Exterior - Knox House...........Knox Family - LINKS
History - Seymour H. Knox, Jr. House
An excerpt from
Oakland Place: Gracious Living in Buffalo
By Martin Wachadlo
Published by Buffalo Heritage Unlimited
This is perhaps the most palatial home on Oakland Place, befitting the merchant prince who lived here for more than six decades, millionaire philanthropist Seymour Knox.
Construction began on this magnificent Georgian Revival mansion in 1924, the year after Seymour had married Helen Northrup. Construction was completed the following year and Seymour and Helen moved into their new home, which was a gift from Seymour's mother [Grace Millard Knox]. The architect was C. P. H. Gilbert of New York City, who had designed the Knox mansion at 800 Delaware Avenue a few years earlier.
Seymour and Helen's first home was a massive Georgian Revival design rendered in Flemish bond brick. It presents a balanced façade to the street and the eye is drawn to the great central Palladian window of the staircase. The low hip roof, sheathed with slate that becomes smaller and thinner towards the top, is pierced by small round roof dormers. The entire composition is anchored by massive chimneys with quoins and arches. A unique cornice of coved brackets above fret molding adds visual and architectural interest.
The main entrance, accessible through a stone porch supported by freestanding Ionic columns on the north side, faces an auto turnaround and a sunken garden. There is also a tunnel-like vine arbor leading to the door from the street.
The house features a magnificent series of rooms, many of which overlook the extensive gardens behind the house. The L-shaped main hall leads to a grand staircase that has a slender balustrade of steel and brass. Under the large Palladian window, the staircase curves gracefully upward to the second floor. Beyond the hall is the large, elegant dining room. An exquisite marble fireplace, with simple, classical ornamentation embellishes this room where the ceiling is made of exquisitely detailed plaster with a large oval medallion in the center. Separated from the dining room by a removable steel and glass screen, the breakfast room has French doors that open onto the garden terrace. The large ballroom, located in the basement, was the location for many grand Buffalo society functions.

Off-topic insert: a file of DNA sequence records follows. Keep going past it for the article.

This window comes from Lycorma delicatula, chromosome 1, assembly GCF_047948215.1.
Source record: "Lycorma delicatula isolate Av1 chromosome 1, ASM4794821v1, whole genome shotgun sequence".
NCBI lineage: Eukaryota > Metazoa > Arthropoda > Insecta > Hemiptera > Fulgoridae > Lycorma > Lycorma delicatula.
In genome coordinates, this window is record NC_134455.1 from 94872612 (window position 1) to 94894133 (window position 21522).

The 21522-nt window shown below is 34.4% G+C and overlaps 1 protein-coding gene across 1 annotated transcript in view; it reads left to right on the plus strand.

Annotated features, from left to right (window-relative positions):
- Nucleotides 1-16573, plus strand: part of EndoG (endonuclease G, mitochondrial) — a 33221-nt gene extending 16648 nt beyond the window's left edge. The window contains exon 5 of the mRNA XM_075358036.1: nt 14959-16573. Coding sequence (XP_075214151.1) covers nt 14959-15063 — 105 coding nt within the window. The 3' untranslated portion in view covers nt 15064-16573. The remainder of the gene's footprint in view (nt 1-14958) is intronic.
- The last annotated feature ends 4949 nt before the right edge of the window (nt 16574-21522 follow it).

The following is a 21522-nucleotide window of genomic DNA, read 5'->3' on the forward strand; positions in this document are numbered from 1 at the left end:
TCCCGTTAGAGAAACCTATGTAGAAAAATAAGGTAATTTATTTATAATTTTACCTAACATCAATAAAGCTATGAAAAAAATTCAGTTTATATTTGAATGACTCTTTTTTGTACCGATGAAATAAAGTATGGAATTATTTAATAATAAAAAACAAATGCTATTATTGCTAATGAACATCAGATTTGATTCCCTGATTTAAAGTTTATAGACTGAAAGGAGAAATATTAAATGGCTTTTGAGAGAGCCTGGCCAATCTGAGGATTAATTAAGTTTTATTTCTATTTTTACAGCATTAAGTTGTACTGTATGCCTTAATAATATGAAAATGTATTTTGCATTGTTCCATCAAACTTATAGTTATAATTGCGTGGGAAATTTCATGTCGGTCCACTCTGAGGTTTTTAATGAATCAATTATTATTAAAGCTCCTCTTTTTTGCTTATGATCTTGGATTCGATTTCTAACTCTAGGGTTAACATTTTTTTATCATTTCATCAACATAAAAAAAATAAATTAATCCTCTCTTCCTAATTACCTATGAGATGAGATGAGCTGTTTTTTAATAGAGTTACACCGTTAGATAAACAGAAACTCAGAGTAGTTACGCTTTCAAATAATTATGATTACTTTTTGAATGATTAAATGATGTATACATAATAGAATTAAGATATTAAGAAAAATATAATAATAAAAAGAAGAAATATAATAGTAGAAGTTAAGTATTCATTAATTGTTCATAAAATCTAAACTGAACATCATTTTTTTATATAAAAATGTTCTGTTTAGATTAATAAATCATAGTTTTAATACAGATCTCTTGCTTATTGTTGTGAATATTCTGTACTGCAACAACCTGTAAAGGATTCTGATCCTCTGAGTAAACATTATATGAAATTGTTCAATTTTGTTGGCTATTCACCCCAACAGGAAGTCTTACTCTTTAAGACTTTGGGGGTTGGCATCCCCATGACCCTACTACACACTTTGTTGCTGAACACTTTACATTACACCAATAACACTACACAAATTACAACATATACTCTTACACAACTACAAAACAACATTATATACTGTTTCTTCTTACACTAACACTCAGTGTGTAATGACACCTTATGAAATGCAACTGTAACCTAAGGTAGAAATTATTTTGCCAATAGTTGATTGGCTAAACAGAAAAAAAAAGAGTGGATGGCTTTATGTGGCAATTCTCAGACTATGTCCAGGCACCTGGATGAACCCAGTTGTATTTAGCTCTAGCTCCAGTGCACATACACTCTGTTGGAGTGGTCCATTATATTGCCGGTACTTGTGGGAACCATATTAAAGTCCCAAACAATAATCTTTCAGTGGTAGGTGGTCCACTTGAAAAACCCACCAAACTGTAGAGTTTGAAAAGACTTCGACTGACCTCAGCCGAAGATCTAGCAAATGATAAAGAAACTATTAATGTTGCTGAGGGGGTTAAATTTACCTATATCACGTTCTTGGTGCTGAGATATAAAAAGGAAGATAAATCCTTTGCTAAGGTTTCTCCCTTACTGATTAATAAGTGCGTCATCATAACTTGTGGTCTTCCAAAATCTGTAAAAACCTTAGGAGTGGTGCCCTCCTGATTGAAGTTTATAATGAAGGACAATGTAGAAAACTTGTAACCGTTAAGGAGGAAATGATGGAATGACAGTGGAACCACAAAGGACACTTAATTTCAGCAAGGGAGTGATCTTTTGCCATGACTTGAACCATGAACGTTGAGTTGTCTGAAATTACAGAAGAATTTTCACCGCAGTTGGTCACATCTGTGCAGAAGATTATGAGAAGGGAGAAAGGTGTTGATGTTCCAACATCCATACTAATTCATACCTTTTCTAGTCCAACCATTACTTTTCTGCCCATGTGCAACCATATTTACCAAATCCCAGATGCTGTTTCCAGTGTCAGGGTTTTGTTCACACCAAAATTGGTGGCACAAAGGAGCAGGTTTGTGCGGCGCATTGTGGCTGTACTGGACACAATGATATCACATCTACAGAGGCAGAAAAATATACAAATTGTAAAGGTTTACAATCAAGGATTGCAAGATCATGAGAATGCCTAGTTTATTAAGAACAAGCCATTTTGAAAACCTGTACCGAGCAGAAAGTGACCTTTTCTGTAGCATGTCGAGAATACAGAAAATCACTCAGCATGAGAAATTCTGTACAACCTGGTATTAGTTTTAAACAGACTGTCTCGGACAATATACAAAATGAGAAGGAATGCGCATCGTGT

Seymour H. Knox, Jr. (1898-1990) had a giant impact on his city and he was one of its wealthiest and most influential citizens for most of the twentieth century. He was the only son of Seymour H. Knox, Sr., who partnered with Frank W. Woolworth in pioneering the 5-and-10-cent store. The senior Knox later established a chain of them, known as S. H. Knox & Company. When the chain merged into F. W. Woolworth & Company in 1912, Knox became vice president. A fellow Woolworth official, Elbert S. Bennett, lived at 110. With his great fortune, Knox moved into banking, but he died suddenly in 1915 at the age of 54.
Seymour Jr. thus came into a vast inheritance at a very young age. He proved to be very adept financially; as a result of his skill, the family fortune grew tremendously. In addition to managing the family finances, he served as a director of numerous local and national companies. Most notably, he was the longtime chairman of Marine Midland Bank; during his tenure, he was the principal force behind the construction of the bank's new office tower. That structure, which straddles lower Main Street, is still Buffalo's tallest building. It now houses HSBC Bank, the international banking company that purchased Marine Midland.
Though Knox excelled at business, modern art was his great passion. A. Conger Goodyear, who lived around the corner from Knox at 160 Bryant Street, sparked Knox's interest shortly after Seymour and Helen moved onto Oakland Place. Although Goodyear later moved to New York City and became the first president of the Museum of Modern Art, Knox's passion for modern art never waned. Knox purchased millions of dollars worth of art for the Albright Art Gallery over the years; his dedication and generosity were pivotal in making it into one of the nation's leading venues for modern art. He donated a new wing to the Gallery in 1962; when it was completed, the Gallery was renamed the Albright-Knox Art Gallery in recognition and appreciation of all he had done.
Knox was also an enthusiastic sportsman and his skill made him one of the top polo players in the nation; he led his team to a national championship in 1932. He shared his passion for sports with his two sons and their enthusiasm resulted in the creation of the Buffalo Sabres, the city's team in the National Hockey League (NHL)
The Knox family lived in great style. The family's fortune enabled them to enjoy luxuries such as a household staff even when servants were rare in other homes on Oakland Place. Just before the start of World War II, for example, 57 Oakland Place was home to eleven people, including servants. In addition to this grand mansion, the family enjoyed their residences in East Aurora, approximately 20 miles from Buffalo, and Aiken, South Carolina.
See also Exterior - Knox House